Feet Crawling Around on Big Rocks

So how do we manage risk in our lives in order to keep growing and changing while managing the fear of failure, the fear of others’ capacities to affect us?

One of the greatest thing about traveling for long distances over quite a bit of time is the moments of moving from place to place when you are forced to, usually, sit in one place or another for quite a bit of time and either read a book, knit a shawl, or write page after page, noting as much that has happened as possible in the gridded pages of a Decomposition Book. During these times, I keep finding that ideas bubble up from deep inside my mind to the surface and are understandable. I find that I am intensely creatively inspired by this time, and actually have the mental space and physical time to write things down, to take notes, sort out ideas and concepts.

Maybe the risk of time off is that you spend a lot of time inside your mind, especially if you are lucky enough to travel from place to place alone. But the opportunity afforded to create artwork, take photographs, write, simply just look around while walking, is a priceless benefit of taking the risk of being true to yourself.

Oh Desert…Vazquez Rocks

I sometimes, a lot of times, take huge risks. My family always jokes that I don’t know the meaning to the word no, and I personally believe that if you want to do something, you just should go out and do it and see what happens. For the most part, the risks that I have taken have been hugely beneficial to making me the person I am today. I believe in risk-taking, following your heart or being true to yourself, or however you want to phrase it: the idea is still the same. Calculate your risk, make your choice, live with the results hoping that they are good. Some people look at me and see a woman in a whirlwind, one that has been spinning now for four years, and is just now slowing down.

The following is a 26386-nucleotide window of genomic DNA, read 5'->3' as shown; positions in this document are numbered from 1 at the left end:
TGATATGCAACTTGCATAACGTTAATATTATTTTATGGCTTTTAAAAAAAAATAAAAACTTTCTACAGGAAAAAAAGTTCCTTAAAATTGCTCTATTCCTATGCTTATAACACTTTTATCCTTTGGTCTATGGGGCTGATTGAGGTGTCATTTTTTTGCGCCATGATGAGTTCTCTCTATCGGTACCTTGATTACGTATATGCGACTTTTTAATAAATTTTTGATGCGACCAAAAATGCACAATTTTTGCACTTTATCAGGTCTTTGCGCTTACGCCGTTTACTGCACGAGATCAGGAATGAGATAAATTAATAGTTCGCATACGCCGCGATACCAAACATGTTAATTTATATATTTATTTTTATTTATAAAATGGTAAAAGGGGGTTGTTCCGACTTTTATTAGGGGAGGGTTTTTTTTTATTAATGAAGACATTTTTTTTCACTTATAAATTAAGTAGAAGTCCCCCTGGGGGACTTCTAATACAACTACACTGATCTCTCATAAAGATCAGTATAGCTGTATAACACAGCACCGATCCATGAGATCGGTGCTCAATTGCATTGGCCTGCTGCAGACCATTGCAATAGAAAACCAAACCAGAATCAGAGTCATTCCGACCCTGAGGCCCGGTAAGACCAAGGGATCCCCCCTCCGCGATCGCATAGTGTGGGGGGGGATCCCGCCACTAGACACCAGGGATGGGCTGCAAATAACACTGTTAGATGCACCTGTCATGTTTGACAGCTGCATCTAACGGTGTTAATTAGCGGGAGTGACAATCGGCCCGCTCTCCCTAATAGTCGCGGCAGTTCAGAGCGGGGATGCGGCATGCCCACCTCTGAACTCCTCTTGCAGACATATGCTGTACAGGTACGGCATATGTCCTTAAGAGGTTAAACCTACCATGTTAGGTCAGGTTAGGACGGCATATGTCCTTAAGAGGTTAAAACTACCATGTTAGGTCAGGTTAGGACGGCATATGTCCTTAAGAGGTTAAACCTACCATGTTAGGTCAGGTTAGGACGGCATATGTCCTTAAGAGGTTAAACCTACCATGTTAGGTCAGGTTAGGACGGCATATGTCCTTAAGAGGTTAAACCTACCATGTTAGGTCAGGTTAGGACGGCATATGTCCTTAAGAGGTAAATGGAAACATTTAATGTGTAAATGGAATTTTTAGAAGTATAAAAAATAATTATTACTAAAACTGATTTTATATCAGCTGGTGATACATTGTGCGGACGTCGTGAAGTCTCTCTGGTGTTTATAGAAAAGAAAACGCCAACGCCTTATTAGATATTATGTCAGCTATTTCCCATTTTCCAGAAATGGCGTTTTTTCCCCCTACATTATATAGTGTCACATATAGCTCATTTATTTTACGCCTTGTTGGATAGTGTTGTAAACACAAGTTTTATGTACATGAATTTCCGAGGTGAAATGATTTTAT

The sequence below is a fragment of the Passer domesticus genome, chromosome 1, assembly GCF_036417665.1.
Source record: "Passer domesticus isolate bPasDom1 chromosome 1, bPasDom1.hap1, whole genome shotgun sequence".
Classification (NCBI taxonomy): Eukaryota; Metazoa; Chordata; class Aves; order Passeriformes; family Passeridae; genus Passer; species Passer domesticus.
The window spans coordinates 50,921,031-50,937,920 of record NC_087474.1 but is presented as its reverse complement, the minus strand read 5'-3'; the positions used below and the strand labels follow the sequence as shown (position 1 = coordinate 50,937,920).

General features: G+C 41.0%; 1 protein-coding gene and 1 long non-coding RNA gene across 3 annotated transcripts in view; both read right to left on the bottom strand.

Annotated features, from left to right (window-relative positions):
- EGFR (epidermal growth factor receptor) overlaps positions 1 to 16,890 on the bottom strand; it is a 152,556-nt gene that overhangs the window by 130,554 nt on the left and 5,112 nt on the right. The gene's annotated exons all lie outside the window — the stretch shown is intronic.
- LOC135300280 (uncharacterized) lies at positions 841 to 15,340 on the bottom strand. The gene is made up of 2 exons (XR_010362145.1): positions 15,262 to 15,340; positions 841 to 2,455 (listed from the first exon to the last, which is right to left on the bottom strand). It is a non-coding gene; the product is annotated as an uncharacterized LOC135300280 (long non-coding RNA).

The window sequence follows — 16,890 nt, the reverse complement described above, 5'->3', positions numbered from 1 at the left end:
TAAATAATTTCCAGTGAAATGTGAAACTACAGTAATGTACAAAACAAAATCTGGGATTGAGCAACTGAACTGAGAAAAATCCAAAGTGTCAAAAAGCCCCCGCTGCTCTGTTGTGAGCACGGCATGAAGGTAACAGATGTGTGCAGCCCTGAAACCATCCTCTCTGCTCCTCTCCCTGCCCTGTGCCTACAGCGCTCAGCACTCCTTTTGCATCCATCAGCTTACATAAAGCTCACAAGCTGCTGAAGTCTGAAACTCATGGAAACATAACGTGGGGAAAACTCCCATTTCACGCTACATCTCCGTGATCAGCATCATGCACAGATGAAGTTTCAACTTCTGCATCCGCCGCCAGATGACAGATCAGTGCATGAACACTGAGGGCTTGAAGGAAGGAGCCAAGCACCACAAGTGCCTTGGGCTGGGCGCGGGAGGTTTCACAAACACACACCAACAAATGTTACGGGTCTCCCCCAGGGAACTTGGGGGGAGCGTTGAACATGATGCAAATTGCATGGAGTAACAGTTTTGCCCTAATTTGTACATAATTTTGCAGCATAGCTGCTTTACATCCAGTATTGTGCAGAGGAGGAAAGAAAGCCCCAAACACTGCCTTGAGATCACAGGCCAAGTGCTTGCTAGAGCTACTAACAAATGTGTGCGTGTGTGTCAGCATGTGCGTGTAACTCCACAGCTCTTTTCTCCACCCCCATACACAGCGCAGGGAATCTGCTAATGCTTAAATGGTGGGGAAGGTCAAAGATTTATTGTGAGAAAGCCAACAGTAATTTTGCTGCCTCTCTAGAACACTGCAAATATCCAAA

Southern California Sky

Some of us, all of us at one point or another, get stuck in gilded prisons of our own making. We let the fear of the risks associated with a decision overwhelm the realities of it. Some people stop in their tracks and don’t make dangerous decisions. Some of us create a test of failure. Some of us abandon, and some of us destroy intentionally. Whatever type of wall we put up serves a certain, individual purpose. However, these walls are dangerous when they keep good people out, or bad people coming back through the same gate. The problem is that at a certain age, these cages are easy to disguise and only appear from time to time, betraying the fears, the insecurities and the stubbornness that comes with a sizeable chunk of time on the planet.


Lately, I am very confused by many decisions that people make, especially in terms of daily happiness and love. We all make mistakes, we all learn every day, at least I hope we do. We all repeat our mistakes over and over again, until we actually can see them like other people do. We deny our role in the breaking apart of people or life path. We beat ourselves up for mistakes made instead of saying: that mistake happened and now it is time to learn from it and move on. We sometimes choose to surround ourselves with people who can hurt or spread their disappointment to others, and then think that we can fix them with our love, when we know clearly that the only person who can change you is you, yourself.

Desert Canyon

Risk is taking leaps out into the world, knowing all we do and more importantly, all we don’t.